But change of heart by Britain - from incorporating Botswana into South Africa - was not the only influence that stopped the incorporation.
The major influence came from the complete refusal by Batswana represented by their chiefs to be part of South Africa.
Batswana have for a long time not forgotten the effects of Defecane war on 'nation' building and were decided in being independent when they broke away from the Hurutshe and Sotho tribes in South Africa. Similarly, Batswana of Botswana were aware that many Batswana and other Africans resident in South Africa were having a hard time under the apartheid regime in that country.
Welcome, Botswana - you are now an independent state....
In 1964 Botswana made further proposals to be an independent state.
Once again, Britain obliged, and Botswana got on its way to form a democratic self-government.
The country's name changed from Bechuanaland to Botswana.
Since the seat of government for Bechuanaland was in Mafikeng South Africa, it had to be moved to a place in Bechuanaland, and Gaborone was eventually chosen as the more suitable to be the capital.
So, in 1965 the seat was moved to the newly established Gaborone capital.
The Botswana constitution, drawn in 1965, led to the first general elections and subsequently to independence on the 30th September 1966.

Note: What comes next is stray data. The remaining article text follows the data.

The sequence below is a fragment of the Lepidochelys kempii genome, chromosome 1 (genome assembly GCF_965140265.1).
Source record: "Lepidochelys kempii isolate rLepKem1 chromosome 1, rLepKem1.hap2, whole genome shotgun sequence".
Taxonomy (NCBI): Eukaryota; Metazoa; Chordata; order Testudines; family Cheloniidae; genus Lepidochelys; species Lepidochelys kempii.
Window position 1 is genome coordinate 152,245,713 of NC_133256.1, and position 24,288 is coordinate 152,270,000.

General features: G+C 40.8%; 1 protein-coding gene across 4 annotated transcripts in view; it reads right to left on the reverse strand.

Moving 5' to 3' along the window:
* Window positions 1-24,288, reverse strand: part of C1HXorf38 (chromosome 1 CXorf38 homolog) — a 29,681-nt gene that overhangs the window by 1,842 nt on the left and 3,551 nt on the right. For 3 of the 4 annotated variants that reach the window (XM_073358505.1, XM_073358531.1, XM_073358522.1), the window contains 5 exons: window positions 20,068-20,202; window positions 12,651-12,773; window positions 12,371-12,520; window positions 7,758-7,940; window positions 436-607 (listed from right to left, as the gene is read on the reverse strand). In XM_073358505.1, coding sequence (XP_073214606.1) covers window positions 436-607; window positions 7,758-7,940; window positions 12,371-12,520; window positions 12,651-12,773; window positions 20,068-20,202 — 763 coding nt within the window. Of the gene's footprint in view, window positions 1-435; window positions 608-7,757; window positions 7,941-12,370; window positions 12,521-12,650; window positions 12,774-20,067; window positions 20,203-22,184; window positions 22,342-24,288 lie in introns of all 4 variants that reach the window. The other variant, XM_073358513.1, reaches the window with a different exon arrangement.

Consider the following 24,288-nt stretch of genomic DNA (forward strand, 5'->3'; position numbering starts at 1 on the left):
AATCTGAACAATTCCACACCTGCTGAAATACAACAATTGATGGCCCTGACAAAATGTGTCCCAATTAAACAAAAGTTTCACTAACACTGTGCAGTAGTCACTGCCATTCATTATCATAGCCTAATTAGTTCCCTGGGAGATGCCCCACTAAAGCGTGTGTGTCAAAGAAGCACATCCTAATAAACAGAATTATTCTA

Political parties were formed, and Seretse Khama of the Botswana Democratic Party (BDP) and descendant of Khama the Great lineage became the country's first president in the first political elections conducted in 1965.
Ever since, Botswana has conducted regular elections with the BDP winning the seat on all occasions.
Botswana in post-independence era - past (1966) to present...
Seretse Khama was re-elected twice and stayed president until he died in 1980.
Quett Masire took over the presidency at the death of Khama and got re-elected three times in 1984, 1989 and 1994.
In 1998 Masire retired from office and Festus Mogae took over and got re-elected twice in 1999 and 2004.
Mogae also retired in April 2008 and handed over the presidency to Ian Khama, son of the first president.
Ian Khama was elected in 2009 and is now the current president of Botswana.